Interview with The Great British Artist Mark Demsteader

Speaking to an artist can create a cocktail of emotions. We have our own hopes and expectations of what they will have to say about their work. Have we interpreted it correctly? Were they expressing the values we had ourselves seen?

Hearing the thoughts behind the visuals is both inspiring and bewildering. How is it some minds can make links that others simply cannot fathom?

Mark Demsteader is a leading figurative artist of Great Britain. His work is a mix of classic form painting combined with a modern perspective.

Born in Manchester 1963, his first rendezvous with art came during a school trip to Paris. As he walked through the halls of the Louvre, he gained a newfound passion that would turn into a successful, and influential career.

I worked for many years in the family butchery business, which was as far away from the art world as you could get…I went to life drawing classes in the evenings and eventually learned to draw. This gave me the idea to take the train to London and see if anyone was interested, and what feedback I could get… Eventually a gallery owner in Blackheath offered to put some of my work in a mixed show he was having. I put in 6 paintings which sold on the first day, so I resigned from my job the next day and that was the moment I started a new career.”

His work is bold, and often involves a limited use of colour, which leads the eye immediately drawn and held to the forms he paints.

There are unflinching reds, and interesting finishes on the work. On one of his portraits of Emma Watson for example, there is a drip effect around her neck. And another painting from the ‘Moorlands’ collection where the body has paint almost scratching its contours.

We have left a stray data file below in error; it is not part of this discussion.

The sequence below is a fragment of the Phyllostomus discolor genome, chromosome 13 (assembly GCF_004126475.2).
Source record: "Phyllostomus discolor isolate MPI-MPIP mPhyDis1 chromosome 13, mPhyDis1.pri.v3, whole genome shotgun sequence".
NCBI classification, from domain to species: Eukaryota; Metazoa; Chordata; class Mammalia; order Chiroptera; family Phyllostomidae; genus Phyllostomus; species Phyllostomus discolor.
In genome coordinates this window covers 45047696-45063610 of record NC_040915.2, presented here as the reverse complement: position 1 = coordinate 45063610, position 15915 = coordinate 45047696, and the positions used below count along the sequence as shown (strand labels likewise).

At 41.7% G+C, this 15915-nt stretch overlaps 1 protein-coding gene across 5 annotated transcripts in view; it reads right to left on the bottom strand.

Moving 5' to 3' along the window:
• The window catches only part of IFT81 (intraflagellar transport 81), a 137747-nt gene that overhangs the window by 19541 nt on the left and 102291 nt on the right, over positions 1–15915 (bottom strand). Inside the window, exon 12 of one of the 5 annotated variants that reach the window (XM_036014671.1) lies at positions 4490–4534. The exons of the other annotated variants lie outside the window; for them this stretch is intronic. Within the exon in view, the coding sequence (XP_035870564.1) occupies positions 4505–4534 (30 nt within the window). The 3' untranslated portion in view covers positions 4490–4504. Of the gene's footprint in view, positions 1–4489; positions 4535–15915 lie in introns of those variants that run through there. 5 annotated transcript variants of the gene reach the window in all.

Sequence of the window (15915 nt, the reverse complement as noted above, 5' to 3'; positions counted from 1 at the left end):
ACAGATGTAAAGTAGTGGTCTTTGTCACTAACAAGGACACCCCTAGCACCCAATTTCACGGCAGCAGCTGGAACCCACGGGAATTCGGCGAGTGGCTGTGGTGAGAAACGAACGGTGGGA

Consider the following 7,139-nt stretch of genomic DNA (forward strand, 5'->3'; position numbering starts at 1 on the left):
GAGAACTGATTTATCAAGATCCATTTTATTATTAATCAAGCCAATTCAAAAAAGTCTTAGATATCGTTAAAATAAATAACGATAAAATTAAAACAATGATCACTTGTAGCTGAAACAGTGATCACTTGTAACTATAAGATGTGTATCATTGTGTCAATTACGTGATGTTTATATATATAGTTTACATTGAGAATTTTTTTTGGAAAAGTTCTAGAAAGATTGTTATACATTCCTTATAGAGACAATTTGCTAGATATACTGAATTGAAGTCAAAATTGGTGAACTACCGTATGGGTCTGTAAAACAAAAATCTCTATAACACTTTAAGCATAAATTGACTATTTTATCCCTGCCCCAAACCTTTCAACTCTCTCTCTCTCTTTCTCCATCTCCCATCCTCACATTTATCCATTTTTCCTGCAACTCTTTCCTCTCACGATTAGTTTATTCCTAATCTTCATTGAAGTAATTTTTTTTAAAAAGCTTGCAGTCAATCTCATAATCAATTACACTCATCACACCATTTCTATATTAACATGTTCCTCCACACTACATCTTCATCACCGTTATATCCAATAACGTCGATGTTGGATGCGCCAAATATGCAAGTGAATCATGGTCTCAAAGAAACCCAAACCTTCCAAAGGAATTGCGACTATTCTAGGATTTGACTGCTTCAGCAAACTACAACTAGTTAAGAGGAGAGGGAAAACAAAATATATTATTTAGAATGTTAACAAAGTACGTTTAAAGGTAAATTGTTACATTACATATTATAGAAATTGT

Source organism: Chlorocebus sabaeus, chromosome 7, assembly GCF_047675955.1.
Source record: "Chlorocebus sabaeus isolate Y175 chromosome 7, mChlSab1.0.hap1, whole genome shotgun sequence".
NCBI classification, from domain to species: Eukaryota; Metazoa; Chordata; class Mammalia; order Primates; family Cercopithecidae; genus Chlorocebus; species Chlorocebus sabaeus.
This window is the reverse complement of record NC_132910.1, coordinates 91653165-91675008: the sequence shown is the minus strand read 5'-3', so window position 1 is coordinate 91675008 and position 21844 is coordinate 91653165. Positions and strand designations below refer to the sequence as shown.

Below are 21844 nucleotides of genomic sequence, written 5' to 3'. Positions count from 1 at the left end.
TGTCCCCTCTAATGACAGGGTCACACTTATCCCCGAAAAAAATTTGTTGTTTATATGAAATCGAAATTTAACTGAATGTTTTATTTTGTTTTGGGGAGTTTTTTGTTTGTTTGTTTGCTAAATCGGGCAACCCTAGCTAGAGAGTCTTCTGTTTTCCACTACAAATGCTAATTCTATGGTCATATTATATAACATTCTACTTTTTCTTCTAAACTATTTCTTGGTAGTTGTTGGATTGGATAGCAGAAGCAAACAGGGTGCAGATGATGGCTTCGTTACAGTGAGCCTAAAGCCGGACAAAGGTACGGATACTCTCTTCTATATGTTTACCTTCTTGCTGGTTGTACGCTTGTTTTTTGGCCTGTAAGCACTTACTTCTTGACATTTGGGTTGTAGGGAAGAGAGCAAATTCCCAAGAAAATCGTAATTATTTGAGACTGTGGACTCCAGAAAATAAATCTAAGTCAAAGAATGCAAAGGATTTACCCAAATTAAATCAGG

These works are extremely expressive, and in my eyes are paintings of emotion and personality.

These paintings describe the feeling of their models. It is a guess who of sentiment. The faces are shrouded in mystery. There is a strong element of storytelling in each piece; a tale in the eyes of the subject that the viewer wants to know. But look for yourself and, construct your own analysis.

“I don’t really see the models as any particular gender as I have painted many male figures as well but my style seems to suit the female form better, not sure why that is, but it’s not something I give a great deal of thought to. I don’t think of conveying anything in particular but I like to leave the viewers to make up their own minds on the work.”

Perhaps this is what we need from art now. Rather than being told what to feel being given the opportunity to come to our own conclusion. Independently observing life around us and life we live through, as opposed to following a leader.

My final question was: How has the role of an artist changed?

“I don’t think artists these days are as important as they were once held up to be. Previously a painting was the only image reference that was available, as there was no TV or photography.  I think we live in a world of image saturation and peoples attention span is so short when looking at images, I try to leave my work open to interpretation. Maybe slowing down the brain, and looking at an image for longer than you would normally is a way to notice the world around you a bit more, so that might not be a bad thing.”

 

In conclusion. The works of Mark Demsteader are unique and significant. They express a thought less explored, and give anyone who looks at them a sense of freedom and reason to deliberate. His next exhibition will be with Panter and Hall, London, for the Ophelia exhibition.

 

http://www.panterandhall.com/exhibitions the gallery.

https://www.markdemsteader.com for Marks website.

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